THE REPUBLIC OF UGANDA
IN THE HIGH COURT OF UGANDA; AT FORT PORTAL
CIVIL REVISION No. 0014 OF 2008
(From Kyenjojo Misc Applica. No. 11 of 2008; arising from Misc. Applica. No. 10 of 2008; arising from Civ. Suit No. 24 of 2008)
BYAKAGABA JACKSON ………..……………………………… APPLICANT
KUSEMERERWA FRANCIS....................................................... DEFENDANT
KOMUHENDO JOSELINE ................................ OBJECTOR/RESPONDENT
BEFORE: - THE HON. MR. JUSTICE ALFONSE CHIGAMOY OWINY – DOLLO
The background to this matter is fairly simple. The Applicant had obtained judgment against the Defendant in Civ. Suit No. 24 of 2008 of Kyenjojo Magistrate’s Court for a sum of U. shs. 634,000/=. A bailiff, who is not a party to the instant application before me, was granted the warrant of execution of that decree by the arrest, for imprisonment, of the Defendant as judgment debtor. The bailiff however failed to execute that warrant; whereupon, of his own accord, he applied to Court for execution of the decree by attachment of the Defendant’s cattle. This was granted; and he then attached some cattle in execution thereof.
Soon after the attachment of the cattle by the bailiff, The Objector/Respondent herein moved vide Misc. Application No. 10 of 2008 objecting to the attachment on the ground that 20 head of cattle were attached and these were not property of the judgment debtor, but hers instead and were in her possession at the time of attachment; hence the Court should restrain the bailiff from any disposal of them, and have them released to her. Upon default by the Applicant (judgment creditor) to appear and defend the application, the Court made an ex parte order directing the bailiff to unconditionally release the cattle in his custody to the Objector as prayed.
The Applicant (judgment creditor) however brought Misc. Application No. 11 of 2008 supported by an affidavit sworn by the Court bailiff, for Court to set aside the ex–parte order made in Misc. Application No. 10 of 2008, stay the order that the cattle attached be released to the Objector/Respondent, and to grant him leave to appear and defend the application. This, the Court granted; and ordered the Applicant (judgment creditor) to make his reply to the Application within seven days. The Applicant (judgment creditor) however failed to abide by this order of Court; whereupon the counsel for the Objector moved Court, by letter, to:
‘make a ruling sustaining the orders of Court granted to the Respondent Misc. Application No. 10 of 2008; and since the cattle is already sold, a consequential order that the Applicants pay to the Respondent current monetary value of 20 heads of cattle since the fact of 20 heads of cattle is now not disputed.’
In response, the learned trial Magistrate stated as follows:
“Court: Having received letter from M/s Nyamutale & Co. Advocates and the period of 7 days having expired which was given to the applicants to file relevant document in their defence; it is hereby ordered that the orders of the court granted to the respondent in FPT 16 – CV – MA – 10 – 2008 are hereby reinstated and since the cattle were sold and the applicants did not as well file affidavit to dispute the 20 heads of cattle. It is further ordered that the applicants pay the respondent the current money value of the 20 heads after the proper assessment by the court …”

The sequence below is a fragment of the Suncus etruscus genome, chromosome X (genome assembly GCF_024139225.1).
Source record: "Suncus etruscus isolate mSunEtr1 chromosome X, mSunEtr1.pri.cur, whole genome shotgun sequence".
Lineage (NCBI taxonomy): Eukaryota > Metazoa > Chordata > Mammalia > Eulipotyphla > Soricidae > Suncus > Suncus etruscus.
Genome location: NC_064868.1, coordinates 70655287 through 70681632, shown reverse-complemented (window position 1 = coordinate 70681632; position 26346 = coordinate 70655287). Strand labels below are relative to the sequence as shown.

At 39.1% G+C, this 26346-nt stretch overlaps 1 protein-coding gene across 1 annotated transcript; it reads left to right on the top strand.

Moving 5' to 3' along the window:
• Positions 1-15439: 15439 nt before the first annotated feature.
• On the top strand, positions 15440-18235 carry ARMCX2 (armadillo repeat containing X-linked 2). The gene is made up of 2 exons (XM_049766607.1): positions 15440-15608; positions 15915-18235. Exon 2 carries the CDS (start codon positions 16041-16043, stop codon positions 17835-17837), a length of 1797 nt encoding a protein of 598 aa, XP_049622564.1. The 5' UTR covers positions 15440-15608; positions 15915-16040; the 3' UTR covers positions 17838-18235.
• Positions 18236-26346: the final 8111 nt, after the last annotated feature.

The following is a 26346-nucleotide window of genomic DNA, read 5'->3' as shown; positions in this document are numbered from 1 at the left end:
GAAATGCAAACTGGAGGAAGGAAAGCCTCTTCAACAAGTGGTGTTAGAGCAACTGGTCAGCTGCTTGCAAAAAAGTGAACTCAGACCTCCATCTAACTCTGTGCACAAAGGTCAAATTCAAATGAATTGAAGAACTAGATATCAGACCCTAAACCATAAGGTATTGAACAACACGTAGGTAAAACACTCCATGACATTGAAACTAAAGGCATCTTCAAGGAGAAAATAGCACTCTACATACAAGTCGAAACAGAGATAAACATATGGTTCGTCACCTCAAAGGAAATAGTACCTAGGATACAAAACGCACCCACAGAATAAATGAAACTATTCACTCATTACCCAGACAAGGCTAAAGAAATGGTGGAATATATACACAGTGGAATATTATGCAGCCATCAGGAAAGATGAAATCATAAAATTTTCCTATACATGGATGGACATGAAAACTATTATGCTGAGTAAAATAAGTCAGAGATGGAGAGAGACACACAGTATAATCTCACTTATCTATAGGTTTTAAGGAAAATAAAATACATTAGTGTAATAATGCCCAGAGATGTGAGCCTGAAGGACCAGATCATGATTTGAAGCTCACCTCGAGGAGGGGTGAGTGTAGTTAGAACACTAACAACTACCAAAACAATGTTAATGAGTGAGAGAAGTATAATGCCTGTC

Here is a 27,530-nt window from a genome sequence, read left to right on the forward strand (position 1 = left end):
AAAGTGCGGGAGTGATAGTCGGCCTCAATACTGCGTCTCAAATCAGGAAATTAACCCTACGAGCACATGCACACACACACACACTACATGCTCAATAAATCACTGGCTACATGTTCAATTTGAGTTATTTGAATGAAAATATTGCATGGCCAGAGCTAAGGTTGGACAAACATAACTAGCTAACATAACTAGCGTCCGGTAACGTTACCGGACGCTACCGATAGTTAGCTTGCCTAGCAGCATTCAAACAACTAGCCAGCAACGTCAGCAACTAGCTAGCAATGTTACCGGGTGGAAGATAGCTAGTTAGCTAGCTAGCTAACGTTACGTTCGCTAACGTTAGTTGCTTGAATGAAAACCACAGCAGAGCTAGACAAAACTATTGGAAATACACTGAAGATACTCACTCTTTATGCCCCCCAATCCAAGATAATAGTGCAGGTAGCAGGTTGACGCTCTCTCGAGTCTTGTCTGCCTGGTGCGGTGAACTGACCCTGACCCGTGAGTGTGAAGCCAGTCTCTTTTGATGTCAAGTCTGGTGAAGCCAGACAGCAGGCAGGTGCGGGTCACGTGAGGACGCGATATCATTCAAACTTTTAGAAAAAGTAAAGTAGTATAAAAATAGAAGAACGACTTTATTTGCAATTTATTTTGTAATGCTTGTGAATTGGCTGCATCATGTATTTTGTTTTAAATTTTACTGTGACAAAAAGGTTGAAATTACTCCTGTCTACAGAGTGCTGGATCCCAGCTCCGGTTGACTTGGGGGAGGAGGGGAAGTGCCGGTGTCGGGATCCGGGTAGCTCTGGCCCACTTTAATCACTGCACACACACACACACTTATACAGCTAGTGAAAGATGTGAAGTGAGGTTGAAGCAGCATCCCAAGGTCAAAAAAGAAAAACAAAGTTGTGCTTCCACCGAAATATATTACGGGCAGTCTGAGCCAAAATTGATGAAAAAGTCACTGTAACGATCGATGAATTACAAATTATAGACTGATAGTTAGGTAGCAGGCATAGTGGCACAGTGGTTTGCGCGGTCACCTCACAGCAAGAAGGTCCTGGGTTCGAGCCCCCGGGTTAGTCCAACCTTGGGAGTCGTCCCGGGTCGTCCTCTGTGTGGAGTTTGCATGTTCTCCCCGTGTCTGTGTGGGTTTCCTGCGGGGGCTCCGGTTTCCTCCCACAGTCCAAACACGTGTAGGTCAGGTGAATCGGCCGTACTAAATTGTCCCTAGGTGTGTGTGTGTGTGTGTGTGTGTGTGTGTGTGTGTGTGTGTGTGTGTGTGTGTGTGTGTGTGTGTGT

The Applicant has now brought this application for revision of the Magistrate’s ruling in Misc. Application No. 10 of 2008. The grounds for this application are that: –
1. The Magistrate acted with material irregularity when he upheld objector proceedings when the subject of the proceedings had already been disposed of.
2. The Magistrate acted with material irregularity in ordering that the refund of the 20 heads of cattle be met by the Applicant when execution was ordered by Court, the impounding of the cattle by a Court bailiff, and mistake as to the identity of the farm where the cattle were to be impounded from, if any, made by the Court bailiff.
3. The Court issued a warrant of attachment for 12 heads of cattle when the Applicant’s judgment debt of only 643,000/= could have been met by attachment of 2 or 3 cows; and the over attachment cannot be visited on the Applicant.
I really find this application strange since it seeks a revision of the Court’s ex–parte order in Misc. Application No. 10 of 2008 which the Applicant had, through Misc. Application No. 11 of 2008 caused Court to set aside. It was his failure, yet again, to defend that objector application that caused Court to make the final order. Once the Court set aside the ex–parte order it had made in Misc. Application No. 10 of 2008, it had disposed of or vacated the order; hence the order was no longer extant. The dead order could only have been resurrected either through the remedy of review or on appeal as provided for in the Civil Procedure Act and the Civil Procedure Rules; which neither of the parties herein pursued.
Accordingly, it was wrong for the Court, upon being moved by the Objector’s counsel’s letter, upon the Applicant’s second default, to purport to reinstate the order he had already vacated. In any case, counsel for the Objector had asked Court to ‘make a ruling sustaining the orders of Court granted to the Respondent in Misc. Application No. 10 of 2008’. While this letter by counsel, by itself, was an improper procedure as it offended the rules laid down in the Civil Procedure Rules, it did not ask Court to reinstate a vacated order. The proper procedure was for Court to grant another ex–parte order; and this would admittedly have had the same effect as the one it had vacated, in view of the evidence on record being constant.